Irish explained the bats have a rather charming personality, “I really miss having the bats around. I would frequently visit the performance center to feed the creatures after a long practice session. A calming sensation would come over me when the bats would swoop right above my head.”

Mason Hall is the leading figure for music buildings. To the eye of a non-music student, Mason may seem like just another ordinary academic building, but to frequent visitors, Mason is much more than that.

Matthew Hill
Staff Writer

Grammy nominee opens Foothills Piano Festival

On January 8, 2015, multiple Grammy nominated pianist, Dr. Allison Brewster Franzetti, opened JSU’s eighth annual Foothills Piano Festival in the Mason Hall Performance Center. Organized by Dr. Wendy Freeland of the music department, the Foothills Piano Festival is an annual event consisting of three to four piano recitals over the course of the year.

“I like to feature the piano in several ways,” said Freeland, “sometimes a traditional recital, sometimes avant-garde, sometimes jazz piano, and I like to bring in featured pianists from outside as well as some of the great pianists from Alabama.”

Dr. Brewster Franzetti is a native of New York City. She is a graduate of the Manhattan School of Music, the Julliard School, and Rutgers University and has been nominated for multiple Grammy Awards over her career. She has graced prestigious stages around the world, such as the Teatro Colon in Buenos Aires, Wigmore Hall in London, and Carnegie Hall and Lincoln Center in New York City both as a soloist and as a member of various orchestras. Dr. Brewster Franzetti currently serves as the Artistic Director of the Young Artists Program and the Coordinator of Adult Chamber Music at Rutgers University and serves on the Arts High advisory board in Newark, New Jersey.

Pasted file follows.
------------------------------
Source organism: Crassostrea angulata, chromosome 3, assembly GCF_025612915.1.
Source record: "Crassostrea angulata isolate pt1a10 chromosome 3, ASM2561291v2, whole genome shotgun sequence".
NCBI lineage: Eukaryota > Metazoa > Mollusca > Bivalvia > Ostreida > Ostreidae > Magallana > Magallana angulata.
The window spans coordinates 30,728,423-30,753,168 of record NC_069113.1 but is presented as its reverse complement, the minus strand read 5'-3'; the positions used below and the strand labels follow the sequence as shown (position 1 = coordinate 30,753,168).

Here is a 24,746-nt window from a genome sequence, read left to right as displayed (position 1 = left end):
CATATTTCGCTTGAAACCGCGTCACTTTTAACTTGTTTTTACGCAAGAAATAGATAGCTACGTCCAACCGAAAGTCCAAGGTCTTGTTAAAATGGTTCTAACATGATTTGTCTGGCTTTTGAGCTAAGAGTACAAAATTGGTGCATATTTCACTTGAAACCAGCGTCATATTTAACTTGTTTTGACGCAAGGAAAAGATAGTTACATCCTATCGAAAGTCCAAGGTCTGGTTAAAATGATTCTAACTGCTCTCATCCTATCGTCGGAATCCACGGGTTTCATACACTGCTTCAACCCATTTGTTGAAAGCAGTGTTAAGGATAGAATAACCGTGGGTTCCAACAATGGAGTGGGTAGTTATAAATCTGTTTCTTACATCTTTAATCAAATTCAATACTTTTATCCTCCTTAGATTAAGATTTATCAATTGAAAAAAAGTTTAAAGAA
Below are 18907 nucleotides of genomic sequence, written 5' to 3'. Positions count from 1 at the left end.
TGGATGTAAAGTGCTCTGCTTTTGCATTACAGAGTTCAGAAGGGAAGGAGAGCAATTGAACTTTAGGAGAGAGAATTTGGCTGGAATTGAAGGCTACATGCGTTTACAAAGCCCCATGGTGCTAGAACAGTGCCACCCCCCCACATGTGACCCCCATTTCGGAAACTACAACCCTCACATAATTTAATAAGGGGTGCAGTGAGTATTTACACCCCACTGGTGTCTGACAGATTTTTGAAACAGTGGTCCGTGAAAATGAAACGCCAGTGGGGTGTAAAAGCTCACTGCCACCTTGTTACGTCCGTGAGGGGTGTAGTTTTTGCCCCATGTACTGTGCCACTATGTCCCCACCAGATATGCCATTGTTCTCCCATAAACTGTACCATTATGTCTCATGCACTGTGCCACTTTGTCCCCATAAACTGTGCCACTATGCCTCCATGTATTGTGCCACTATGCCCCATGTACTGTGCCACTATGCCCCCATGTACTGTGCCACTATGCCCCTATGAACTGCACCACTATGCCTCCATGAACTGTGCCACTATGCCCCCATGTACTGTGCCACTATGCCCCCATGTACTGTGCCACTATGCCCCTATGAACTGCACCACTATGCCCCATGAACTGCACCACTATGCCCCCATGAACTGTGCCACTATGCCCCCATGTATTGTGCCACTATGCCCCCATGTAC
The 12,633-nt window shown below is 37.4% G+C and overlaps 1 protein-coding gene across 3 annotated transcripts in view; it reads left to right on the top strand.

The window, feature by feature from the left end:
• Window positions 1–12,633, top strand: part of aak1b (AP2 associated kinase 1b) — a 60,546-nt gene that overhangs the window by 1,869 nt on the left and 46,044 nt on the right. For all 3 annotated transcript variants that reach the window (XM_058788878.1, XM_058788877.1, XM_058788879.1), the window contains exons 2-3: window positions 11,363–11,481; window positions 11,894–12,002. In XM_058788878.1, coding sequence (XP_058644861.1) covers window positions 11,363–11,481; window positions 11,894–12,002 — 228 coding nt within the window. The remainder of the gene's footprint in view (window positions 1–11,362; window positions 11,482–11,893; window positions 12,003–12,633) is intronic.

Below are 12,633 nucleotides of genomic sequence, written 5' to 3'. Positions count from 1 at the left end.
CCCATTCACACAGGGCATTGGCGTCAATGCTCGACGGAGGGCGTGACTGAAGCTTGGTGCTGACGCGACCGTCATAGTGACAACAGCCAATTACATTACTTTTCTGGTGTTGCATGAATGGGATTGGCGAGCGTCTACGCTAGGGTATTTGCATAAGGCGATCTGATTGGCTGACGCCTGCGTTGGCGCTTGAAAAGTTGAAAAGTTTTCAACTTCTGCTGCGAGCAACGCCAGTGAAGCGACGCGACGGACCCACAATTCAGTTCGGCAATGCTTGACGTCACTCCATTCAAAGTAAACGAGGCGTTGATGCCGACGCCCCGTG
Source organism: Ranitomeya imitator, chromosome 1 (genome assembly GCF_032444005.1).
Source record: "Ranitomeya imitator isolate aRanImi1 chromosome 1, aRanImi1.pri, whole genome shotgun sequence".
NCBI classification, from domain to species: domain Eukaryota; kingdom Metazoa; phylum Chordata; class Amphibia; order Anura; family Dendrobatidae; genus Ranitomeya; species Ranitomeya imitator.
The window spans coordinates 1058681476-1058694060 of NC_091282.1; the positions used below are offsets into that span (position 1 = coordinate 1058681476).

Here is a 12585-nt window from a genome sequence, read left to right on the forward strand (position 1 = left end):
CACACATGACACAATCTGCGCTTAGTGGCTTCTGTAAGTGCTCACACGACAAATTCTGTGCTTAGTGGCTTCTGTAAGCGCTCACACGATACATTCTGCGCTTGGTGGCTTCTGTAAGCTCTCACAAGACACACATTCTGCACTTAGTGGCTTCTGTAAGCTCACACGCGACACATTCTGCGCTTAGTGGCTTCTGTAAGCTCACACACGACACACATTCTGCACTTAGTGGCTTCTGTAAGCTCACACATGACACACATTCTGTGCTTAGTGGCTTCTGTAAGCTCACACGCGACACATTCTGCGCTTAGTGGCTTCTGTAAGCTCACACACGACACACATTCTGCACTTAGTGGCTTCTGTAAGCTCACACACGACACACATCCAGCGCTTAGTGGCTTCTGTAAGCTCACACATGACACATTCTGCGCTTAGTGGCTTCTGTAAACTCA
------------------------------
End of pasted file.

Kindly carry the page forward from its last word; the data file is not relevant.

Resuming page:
“[I’ve been playing piano] since I was two,” Franzetti said. “My parents got a piano, and I sat down and learned how to play it. I never did the baby thing. I have perfect pitch. I could play things by ear, in any key—major, minor, it didn’t matter. And my grandmother taught piano. She and my mother took me for a consultation at Julliard when I was six, but I didn’t make the decision that this was what I wanted to do until I was sixteen.”

Brewster Franzetti’s program for the night included “Four Impromptus” by Franz Schubert and “Images” by Claude Debussy as well as a duet with Dr. Jeremy Benson, Professor of Flute and Music History Studies at JSU, whom she befriended while attending the Mason Gross School of the Arts at Rutgers.

“When you’re actually performing, there’s an energy flow; you’re giving energy to the audience, but they’re giving energy to you,” said Franzetti. “It’s kind of symbiotic. It’s an amazing feeling doing something you’ve worked so hard on but at the same time feels like you’re doing it for the first time.”

Dr. Freeland believes that events such as this are instrumental in grooming young musicians and the community as a whole.

“I do it to expose people to classical piano music. I think the ‘ew’ factor fades away after you’re exposed. And I do it because I believe in performance. I’m a regular performer, and I want college pianists to hear and experience other performers.”

The next performance of the Foothills Piano Festival is scheduled for April 2, 2015, at 7:30 p.m. in the Mason Hall Performance Center.

Katie Cline
Staff Writer